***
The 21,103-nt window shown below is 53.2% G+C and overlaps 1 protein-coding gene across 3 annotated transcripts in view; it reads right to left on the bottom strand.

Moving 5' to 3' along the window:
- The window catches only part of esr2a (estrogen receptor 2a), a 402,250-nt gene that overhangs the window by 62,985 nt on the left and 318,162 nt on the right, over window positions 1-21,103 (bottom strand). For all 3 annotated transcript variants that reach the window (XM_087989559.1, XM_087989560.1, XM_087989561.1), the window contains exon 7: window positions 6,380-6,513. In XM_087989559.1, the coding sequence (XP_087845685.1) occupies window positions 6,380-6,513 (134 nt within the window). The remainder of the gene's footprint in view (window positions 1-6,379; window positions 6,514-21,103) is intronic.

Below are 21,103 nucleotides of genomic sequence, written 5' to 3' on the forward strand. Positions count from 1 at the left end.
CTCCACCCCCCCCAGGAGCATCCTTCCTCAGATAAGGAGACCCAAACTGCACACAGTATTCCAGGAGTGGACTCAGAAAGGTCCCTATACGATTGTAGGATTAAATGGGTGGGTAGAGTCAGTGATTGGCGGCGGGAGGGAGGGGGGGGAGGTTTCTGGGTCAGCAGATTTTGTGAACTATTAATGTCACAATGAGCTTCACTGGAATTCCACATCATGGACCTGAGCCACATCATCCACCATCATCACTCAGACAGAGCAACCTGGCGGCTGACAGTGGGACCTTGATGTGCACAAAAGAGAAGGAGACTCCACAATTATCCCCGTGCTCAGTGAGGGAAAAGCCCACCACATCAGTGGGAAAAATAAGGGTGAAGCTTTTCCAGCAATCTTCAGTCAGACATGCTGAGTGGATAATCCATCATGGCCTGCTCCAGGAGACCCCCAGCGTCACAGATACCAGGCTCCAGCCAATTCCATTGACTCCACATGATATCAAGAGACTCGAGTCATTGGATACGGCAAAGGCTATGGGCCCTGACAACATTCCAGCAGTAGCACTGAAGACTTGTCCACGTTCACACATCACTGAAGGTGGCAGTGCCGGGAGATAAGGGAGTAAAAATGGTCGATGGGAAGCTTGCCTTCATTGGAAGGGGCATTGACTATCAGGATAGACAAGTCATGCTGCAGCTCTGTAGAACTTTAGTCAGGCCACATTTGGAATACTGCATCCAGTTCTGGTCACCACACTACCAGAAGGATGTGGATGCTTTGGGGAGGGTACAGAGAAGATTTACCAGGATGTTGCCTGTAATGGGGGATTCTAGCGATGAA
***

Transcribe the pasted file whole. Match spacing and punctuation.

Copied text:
The 21,103-nt window shown below is 53.2% G+C and overlaps 1 protein-coding gene across 3 annotated transcripts in view; it reads right to left on the bottom strand.

Moving 5' to 3' along the window:
- The window catches only part of esr2a (estrogen receptor 2a), a 402,250-nt gene that overhangs the window by 62,985 nt on the left and 318,162 nt on the right, over window positions 1-21,103 (bottom strand). For all 3 annotated transcript variants that reach the window (XM_087989559.1, XM_087989560.1, XM_087989561.1), the window contains exon 7: window positions 6,380-6,513. In XM_087989559.1, the coding sequence (XP_087845685.1) occupies window positions 6,380-6,513 (134 nt within the window). The remainder of the gene's footprint in view (window positions 1-6,379; window positions 6,514-21,103) is intronic.

Below are 21,103 nucleotides of genomic sequence, written 5' to 3' on the forward strand. Positions count from 1 at the left end.
CTCCACCCCCCCCAGGAGCATCCTTCCTCAGATAAGGAGACCCAAACTGCACACAGTATTCCAGGAGTGGACTCAGAAAGGTCCCTATACGATTGTAGGATTAAATGGGTGGGTAGAGTCAGTGATTGGCGGCGGGAGGGAGGGGGGGGAGGTTTCTGGGTCAGCAGATTTTGTGAACTATTAATGTCACAATGAGCTTCACTGGAATTCCACATCATGGACCTGAGCCACATCATCCACCATCATCACTCAGACAGAGCAACCTGGCGGCTGACAGTGGGACCTTGATGTGCACAAAAGAGAAGGAGACTCCACAATTATCCCCGTGCTCAGTGAGGGAAAAGCCCACCACATCAGTGGGAAAAATAAGGGTGAAGCTTTTCCAGCAATCTTCAGTCAGACATGCTGAGTGGATAATCCATCATGGCCTGCTCCAGGAGACCCCCAGCGTCACAGATACCAGGCTCCAGCCAATTCCATTGACTCCACATGATATCAAGAGACTCGAGTCATTGGATACGGCAAAGGCTATGGGCCCTGACAACATTCCAGCAGTAGCACTGAAGACTTGTCCACGTTCACACATCACTGAAGGTGGCAGTGCCGGGAGATAAGGGAGTAAAAATGGTCGATGGGAAGCTTGCCTTCATTGGAAGGGGCATTGACTATCAGGATAGACAAGTCATGCTGCAGCTCTGTAGAACTTTAGTCAGGCCACATTTGGAATACTGCATCCAGTTCTGGTCACCACACTACCAGAAGGATGTGGATGCTTTGGGGAGGGTACAGAGAAGATTTACCAGGATGTTGCCTGTAATGGGGGATTCTAGCGATGAA